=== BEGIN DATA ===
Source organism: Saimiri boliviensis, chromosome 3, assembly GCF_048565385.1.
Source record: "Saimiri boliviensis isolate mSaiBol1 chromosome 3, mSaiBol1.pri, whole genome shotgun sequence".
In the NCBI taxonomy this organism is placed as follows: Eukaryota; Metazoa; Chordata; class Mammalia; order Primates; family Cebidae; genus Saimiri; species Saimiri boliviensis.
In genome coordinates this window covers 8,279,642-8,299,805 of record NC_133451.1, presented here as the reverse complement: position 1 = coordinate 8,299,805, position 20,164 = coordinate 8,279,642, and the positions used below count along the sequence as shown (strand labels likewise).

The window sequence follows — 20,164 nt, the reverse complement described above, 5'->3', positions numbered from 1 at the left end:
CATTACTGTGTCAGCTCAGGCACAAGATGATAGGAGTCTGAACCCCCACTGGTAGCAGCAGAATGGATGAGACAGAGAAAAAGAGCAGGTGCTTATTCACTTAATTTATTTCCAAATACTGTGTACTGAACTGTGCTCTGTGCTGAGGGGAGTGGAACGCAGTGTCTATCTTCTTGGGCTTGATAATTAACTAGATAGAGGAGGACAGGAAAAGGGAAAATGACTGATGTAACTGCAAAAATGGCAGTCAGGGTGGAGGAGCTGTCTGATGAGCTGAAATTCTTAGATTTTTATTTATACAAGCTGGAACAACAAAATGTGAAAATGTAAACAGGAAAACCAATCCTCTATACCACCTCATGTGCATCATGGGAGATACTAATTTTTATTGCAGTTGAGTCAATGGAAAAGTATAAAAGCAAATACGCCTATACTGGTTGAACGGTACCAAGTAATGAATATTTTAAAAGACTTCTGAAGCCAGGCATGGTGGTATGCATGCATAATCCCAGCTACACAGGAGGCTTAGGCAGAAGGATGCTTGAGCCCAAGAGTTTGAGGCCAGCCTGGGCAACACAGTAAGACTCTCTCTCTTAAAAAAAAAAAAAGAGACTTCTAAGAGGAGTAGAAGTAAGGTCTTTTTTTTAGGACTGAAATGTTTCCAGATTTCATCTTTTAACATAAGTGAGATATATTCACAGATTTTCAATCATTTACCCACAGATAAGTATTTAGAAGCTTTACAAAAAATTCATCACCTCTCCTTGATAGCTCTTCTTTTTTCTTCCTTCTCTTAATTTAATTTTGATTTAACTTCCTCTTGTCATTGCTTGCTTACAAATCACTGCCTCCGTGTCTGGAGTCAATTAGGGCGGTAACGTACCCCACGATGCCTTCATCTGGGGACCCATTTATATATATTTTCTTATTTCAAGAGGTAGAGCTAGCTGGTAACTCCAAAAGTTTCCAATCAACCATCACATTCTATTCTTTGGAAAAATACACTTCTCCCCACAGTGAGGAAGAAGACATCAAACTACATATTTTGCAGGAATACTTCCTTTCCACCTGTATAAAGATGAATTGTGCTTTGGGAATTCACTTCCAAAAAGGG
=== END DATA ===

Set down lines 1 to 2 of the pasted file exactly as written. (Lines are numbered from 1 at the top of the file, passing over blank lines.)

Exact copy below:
Source organism: Saimiri boliviensis, chromosome 3, assembly GCF_048565385.1.
Source record: "Saimiri boliviensis isolate mSaiBol1 chromosome 3, mSaiBol1.pri, whole genome shotgun sequence".